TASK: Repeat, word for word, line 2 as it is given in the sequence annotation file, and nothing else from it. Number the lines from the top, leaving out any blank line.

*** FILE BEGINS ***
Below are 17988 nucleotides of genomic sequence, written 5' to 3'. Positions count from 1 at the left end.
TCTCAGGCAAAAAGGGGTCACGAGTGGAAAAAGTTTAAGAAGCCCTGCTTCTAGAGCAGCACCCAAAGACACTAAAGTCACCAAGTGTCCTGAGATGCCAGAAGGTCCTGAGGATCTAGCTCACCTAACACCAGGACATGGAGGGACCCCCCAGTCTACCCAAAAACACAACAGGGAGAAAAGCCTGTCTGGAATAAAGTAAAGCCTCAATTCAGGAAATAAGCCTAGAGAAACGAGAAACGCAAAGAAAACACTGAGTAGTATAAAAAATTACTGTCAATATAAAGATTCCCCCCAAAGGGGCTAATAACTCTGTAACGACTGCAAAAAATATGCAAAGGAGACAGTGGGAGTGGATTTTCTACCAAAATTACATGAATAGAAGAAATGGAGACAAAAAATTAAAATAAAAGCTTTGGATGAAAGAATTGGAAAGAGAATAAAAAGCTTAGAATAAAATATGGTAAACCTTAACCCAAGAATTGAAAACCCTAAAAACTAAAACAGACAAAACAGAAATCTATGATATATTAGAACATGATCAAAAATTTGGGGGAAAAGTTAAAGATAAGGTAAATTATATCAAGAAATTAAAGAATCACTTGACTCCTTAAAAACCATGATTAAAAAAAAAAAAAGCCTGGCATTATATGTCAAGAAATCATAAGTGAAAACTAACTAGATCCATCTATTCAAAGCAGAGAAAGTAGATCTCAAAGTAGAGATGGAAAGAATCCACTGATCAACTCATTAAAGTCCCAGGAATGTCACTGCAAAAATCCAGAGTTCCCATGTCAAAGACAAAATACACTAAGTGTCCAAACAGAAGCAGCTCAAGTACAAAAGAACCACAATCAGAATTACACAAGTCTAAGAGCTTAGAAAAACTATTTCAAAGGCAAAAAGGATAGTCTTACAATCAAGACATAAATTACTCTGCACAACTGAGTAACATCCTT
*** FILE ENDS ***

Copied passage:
TCTCAGGCAAAAAGGGGTCACGAGTGGAAAAAGTTTAAGAAGCCCTGCTTCTAGAGCAGCACCCAAAGACACTAAAGTCACCAAGTGTCCTGAGATGCCAGAAGGTCCTGAGGATCTAGCTCACCTAACACCAGGACATGGAGGGACCCCCCAGTCTACCCAAAAACACAACAGGGAGAAAAGCCTGTCTGGAATAAAGTAAAGCCTCAATTCAGGAAATAAGCCTAGAGAAACGAGAAACGCAAAGAAAACACTGAGTAGTATAAAAAATTACTGTCAATATAAAGATTCCCCCCAAAGGGGCTAATAACTCTGTAACGACTGCAAAAAATATGCAAAGGAGACAGTGGGAGTGGATTTTCTACCAAAATTACATGAATAGAAGAAATGGAGACAAAAAATTAAAATAAAAGCTTTGGATGAAAGAATTGGAAAGAGAATAAAAAGCTTAGAATAAAATATGGTAAACCTTAACCCAAGAATTGAAAACCCTAAAAACTAAAACAGACAAAACAGAAATCTATGATATATTAGAACATGATCAAAAATTTGGGGGAAAAGTTAAAGATAAGGTAAATTATATCAAGAAATTAAAGAATCACTTGACTCCTTAAAAACCATGATTAAAAAAAAAAAAAGCCTGGCATTATATGTCAAGAAATCATAAGTGAAAACTAACTAGATCCATCTATTCAAAGCAGAGAAAGTAGATCTCAAAGTAGAGATGGAAAGAATCCACTGATCAACTCATTAAAGTCCCAGGAATGTCACTGCAAAAATCCAGAGTTCCCATGTCAAAGACAAAATACACTAAGTGTCCAAACAGAAGCAGCTCAAGTACAAAAGAACCACAATCAGAATTACACAAGTCTAAGAGCTTAGAAAAACTATTTCAAAGGCAAAAAGGATAGTCTTACAATCAAGACATAAATTACTCTGCACAACTGAGTAACATCCTT